California Later Starting School Times

Katherine Portillo, Photographer

Governor Gavin Newson has signed off on the bill to push back the start time of schools, on Sunday October 13th, 2019. California is the first state in the U.S. to pass a law like this. This law will be put into action by 2023.


The controversy on this topic began in 2016 when Seattle, Washington’s public school system hosted the experiment of whether or not the grades of students would improve. The analysis, showed significant improvement in the children’s grades.


Teachers are sharing their feelings on this topic. Many feel as though this law will create more challenges for the kids. The Montgomery County District of Texas did a survey asking the teacher how she would feel about changing the times, 63 percent were not in favor of this stating it would be “a distraction from learning.”


Downey High School teacher, Mrs. Rios shares her thoughts on this new law. “I love this idea of helping kids with their sleep habits but I am not too sure if this will help, much,” Rios went on to say. “It is not a drastic change, it will only be about a 40 minute difference.”


Scientists have recommended that teens in high school get 10 hours of sleep a night in order to retain 100% of the information given to them in a school day. A study was made where students with more than 8 hours of sleep are less likely to be subject to signs of depression, drink caffeinated beverages, and fall asleep in class.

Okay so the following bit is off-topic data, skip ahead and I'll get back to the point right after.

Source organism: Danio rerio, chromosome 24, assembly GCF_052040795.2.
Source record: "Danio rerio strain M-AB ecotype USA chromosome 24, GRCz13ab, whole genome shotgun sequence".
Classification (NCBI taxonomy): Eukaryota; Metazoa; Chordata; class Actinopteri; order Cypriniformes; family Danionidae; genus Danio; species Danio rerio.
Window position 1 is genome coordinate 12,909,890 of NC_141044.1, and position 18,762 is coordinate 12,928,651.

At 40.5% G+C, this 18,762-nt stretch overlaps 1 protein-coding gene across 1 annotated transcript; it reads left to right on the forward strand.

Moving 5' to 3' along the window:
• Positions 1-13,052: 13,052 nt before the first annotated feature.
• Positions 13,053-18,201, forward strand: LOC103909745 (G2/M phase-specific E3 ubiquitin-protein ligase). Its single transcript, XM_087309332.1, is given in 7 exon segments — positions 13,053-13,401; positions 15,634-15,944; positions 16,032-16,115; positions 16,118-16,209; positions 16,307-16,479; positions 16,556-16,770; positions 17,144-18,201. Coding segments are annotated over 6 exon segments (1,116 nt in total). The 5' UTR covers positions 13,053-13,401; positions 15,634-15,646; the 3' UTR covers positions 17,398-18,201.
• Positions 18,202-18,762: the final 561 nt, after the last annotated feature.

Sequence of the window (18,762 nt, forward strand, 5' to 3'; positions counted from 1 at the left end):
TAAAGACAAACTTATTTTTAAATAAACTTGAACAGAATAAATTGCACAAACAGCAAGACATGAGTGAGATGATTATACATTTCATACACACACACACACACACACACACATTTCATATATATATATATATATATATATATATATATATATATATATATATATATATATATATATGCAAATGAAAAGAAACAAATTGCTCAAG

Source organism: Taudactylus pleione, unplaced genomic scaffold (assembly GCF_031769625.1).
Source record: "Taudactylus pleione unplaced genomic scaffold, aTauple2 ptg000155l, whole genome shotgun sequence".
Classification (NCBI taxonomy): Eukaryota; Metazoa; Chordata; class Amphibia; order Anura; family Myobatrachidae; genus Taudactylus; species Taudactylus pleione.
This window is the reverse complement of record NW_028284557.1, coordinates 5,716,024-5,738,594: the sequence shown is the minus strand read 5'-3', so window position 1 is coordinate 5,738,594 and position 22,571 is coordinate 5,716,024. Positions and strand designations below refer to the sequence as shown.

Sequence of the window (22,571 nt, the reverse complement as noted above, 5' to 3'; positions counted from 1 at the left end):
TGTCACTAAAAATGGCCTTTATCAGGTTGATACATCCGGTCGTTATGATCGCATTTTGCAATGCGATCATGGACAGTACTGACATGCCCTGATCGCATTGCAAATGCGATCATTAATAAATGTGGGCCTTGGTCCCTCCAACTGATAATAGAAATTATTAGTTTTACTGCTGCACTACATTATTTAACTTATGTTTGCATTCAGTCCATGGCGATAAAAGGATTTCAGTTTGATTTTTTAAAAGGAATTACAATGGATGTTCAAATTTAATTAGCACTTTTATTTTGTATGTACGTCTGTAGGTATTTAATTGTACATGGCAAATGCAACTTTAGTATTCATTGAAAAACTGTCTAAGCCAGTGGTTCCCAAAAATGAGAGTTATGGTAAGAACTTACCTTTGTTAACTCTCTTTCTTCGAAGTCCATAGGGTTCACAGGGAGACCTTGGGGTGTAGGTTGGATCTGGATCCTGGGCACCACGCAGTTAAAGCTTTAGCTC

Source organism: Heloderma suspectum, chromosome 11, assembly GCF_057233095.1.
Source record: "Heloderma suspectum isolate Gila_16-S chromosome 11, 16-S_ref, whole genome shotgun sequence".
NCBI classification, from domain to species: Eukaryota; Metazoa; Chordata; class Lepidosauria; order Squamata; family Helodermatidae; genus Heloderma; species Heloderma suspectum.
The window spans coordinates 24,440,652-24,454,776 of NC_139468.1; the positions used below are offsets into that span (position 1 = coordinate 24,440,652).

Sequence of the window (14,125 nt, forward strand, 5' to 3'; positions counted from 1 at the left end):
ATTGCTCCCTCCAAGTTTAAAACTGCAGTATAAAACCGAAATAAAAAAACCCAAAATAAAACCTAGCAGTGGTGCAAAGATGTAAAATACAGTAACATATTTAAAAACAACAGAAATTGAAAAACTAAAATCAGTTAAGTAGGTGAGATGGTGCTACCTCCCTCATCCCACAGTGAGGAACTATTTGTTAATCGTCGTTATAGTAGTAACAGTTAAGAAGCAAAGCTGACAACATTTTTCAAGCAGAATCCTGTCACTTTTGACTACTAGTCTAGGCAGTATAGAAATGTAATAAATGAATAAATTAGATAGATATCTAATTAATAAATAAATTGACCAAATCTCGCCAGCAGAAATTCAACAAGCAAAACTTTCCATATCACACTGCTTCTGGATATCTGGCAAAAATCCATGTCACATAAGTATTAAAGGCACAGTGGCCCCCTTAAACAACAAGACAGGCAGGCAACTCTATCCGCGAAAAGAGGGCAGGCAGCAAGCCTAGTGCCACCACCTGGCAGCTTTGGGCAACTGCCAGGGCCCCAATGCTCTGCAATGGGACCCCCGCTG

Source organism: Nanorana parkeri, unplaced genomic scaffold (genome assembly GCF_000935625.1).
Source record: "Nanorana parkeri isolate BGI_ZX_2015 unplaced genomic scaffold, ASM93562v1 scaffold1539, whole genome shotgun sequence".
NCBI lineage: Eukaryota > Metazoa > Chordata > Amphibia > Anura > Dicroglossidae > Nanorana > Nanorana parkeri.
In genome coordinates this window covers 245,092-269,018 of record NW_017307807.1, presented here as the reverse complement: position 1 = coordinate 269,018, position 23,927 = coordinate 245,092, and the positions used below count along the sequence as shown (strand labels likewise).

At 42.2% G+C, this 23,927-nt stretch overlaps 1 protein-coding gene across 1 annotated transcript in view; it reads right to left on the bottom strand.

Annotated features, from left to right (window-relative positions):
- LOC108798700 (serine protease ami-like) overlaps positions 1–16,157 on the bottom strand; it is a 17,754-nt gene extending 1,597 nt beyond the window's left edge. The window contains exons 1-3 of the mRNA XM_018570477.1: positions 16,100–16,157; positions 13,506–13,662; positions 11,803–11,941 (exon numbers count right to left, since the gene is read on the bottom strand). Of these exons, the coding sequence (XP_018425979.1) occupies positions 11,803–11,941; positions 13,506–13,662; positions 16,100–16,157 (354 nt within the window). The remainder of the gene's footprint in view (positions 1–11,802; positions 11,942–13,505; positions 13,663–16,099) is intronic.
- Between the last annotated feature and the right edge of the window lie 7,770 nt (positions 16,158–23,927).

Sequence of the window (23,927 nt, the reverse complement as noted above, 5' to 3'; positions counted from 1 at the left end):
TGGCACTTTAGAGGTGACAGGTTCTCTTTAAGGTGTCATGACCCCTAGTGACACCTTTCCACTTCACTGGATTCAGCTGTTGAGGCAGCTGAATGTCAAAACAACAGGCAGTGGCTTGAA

Student, Jackelyn Barragan, 11, shared her thoughts on this newly passed law. “This will benefit everyone involved,” Barragan stated. “I wish it would start next year, because I’ll be gone when it starts.”


This law may, unfortunately, affect the extracurricular activities the student is participating in at school. These activities will end later in the day, making it harder for students to have enough time to study and do homework. One other problem being that parent work schedule will not be altered, so in most cases guardians will end up dropping their kids off at the same time they usually would.


Sharing her personal thoughts about the negative aspects of this topic, Amanda Perez, 10, stated, “I don’t like the idea of this new law, it won’t be good, especially if you are in sports.’’ Perez continued, “These athletes will end up getting out later because the number of hours for practice will stay the same.”


California is the only state to have passed this law as of right now. Perhaps when scientists get new results about schools in California, more states may end up passing this law as well. As of right now, the students and staff members of Downey High School have mixed reactions.